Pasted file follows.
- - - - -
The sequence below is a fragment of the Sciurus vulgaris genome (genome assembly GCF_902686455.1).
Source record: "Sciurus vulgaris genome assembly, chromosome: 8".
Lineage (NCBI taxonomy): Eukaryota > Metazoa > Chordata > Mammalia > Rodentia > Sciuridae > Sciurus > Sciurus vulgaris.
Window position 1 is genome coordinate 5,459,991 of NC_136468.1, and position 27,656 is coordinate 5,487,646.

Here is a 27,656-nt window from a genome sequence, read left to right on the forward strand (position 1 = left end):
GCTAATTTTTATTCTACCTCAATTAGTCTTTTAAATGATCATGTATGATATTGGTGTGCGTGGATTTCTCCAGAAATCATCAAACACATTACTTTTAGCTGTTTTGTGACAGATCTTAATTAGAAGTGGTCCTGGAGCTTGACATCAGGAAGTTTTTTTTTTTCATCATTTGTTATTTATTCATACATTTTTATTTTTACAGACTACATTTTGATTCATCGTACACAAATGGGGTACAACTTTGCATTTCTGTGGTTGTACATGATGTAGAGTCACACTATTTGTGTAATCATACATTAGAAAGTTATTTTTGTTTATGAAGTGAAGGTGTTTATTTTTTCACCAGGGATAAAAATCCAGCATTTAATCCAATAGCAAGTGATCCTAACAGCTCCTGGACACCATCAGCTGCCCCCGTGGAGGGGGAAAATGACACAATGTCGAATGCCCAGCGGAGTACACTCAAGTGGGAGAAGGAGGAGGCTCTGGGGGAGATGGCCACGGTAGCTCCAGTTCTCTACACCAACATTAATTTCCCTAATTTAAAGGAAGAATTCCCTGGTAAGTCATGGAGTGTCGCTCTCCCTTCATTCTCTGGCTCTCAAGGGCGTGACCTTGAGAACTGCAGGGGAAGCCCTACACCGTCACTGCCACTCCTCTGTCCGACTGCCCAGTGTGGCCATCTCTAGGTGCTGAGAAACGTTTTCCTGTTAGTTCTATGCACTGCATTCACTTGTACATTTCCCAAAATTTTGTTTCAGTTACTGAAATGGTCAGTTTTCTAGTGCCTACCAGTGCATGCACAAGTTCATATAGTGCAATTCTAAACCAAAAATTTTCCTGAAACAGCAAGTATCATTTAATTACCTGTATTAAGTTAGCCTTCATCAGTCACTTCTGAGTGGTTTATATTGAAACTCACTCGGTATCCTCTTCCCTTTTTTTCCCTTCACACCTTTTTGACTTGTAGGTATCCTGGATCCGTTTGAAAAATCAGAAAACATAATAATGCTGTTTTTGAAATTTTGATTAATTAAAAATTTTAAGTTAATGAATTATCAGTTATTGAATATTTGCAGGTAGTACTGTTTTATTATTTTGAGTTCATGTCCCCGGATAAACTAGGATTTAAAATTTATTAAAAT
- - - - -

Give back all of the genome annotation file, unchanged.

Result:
The sequence below is a fragment of the Sciurus vulgaris genome (genome assembly GCF_902686455.1).
Source record: "Sciurus vulgaris genome assembly, chromosome: 8".
Lineage (NCBI taxonomy): Eukaryota > Metazoa > Chordata > Mammalia > Rodentia > Sciuridae > Sciurus > Sciurus vulgaris.
Window position 1 is genome coordinate 5,459,991 of NC_136468.1, and position 27,656 is coordinate 5,487,646.

Here is a 27,656-nt window from a genome sequence, read left to right on the forward strand (position 1 = left end):
GCTAATTTTTATTCTACCTCAATTAGTCTTTTAAATGATCATGTATGATATTGGTGTGCGTGGATTTCTCCAGAAATCATCAAACACATTACTTTTAGCTGTTTTGTGACAGATCTTAATTAGAAGTGGTCCTGGAGCTTGACATCAGGAAGTTTTTTTTTTTCATCATTTGTTATTTATTCATACATTTTTATTTTTACAGACTACATTTTGATTCATCGTACACAAATGGGGTACAACTTTGCATTTCTGTGGTTGTACATGATGTAGAGTCACACTATTTGTGTAATCATACATTAGAAAGTTATTTTTGTTTATGAAGTGAAGGTGTTTATTTTTTCACCAGGGATAAAAATCCAGCATTTAATCCAATAGCAAGTGATCCTAACAGCTCCTGGACACCATCAGCTGCCCCCGTGGAGGGGGAAAATGACACAATGTCGAATGCCCAGCGGAGTACACTCAAGTGGGAGAAGGAGGAGGCTCTGGGGGAGATGGCCACGGTAGCTCCAGTTCTCTACACCAACATTAATTTCCCTAATTTAAAGGAAGAATTCCCTGGTAAGTCATGGAGTGTCGCTCTCCCTTCATTCTCTGGCTCTCAAGGGCGTGACCTTGAGAACTGCAGGGGAAGCCCTACACCGTCACTGCCACTCCTCTGTCCGACTGCCCAGTGTGGCCATCTCTAGGTGCTGAGAAACGTTTTCCTGTTAGTTCTATGCACTGCATTCACTTGTACATTTCCCAAAATTTTGTTTCAGTTACTGAAATGGTCAGTTTTCTAGTGCCTACCAGTGCATGCACAAGTTCATATAGTGCAATTCTAAACCAAAAATTTTCCTGAAACAGCAAGTATCATTTAATTACCTGTATTAAGTTAGCCTTCATCAGTCACTTCTGAGTGGTTTATATTGAAACTCACTCGGTATCCTCTTCCCTTTTTTTCCCTTCACACCTTTTTGACTTGTAGGTATCCTGGATCCGTTTGAAAAATCAGAAAACATAATAATGCTGTTTTTGAAATTTTGATTAATTAAAAATTTTAAGTTAATGAATTATCAGTTATTGAATATTTGCAGGTAGTACTGTTTTATTATTTTGAGTTCATGTCCCCGGATAAACTAGGATTTAAAATTTATTAAAAT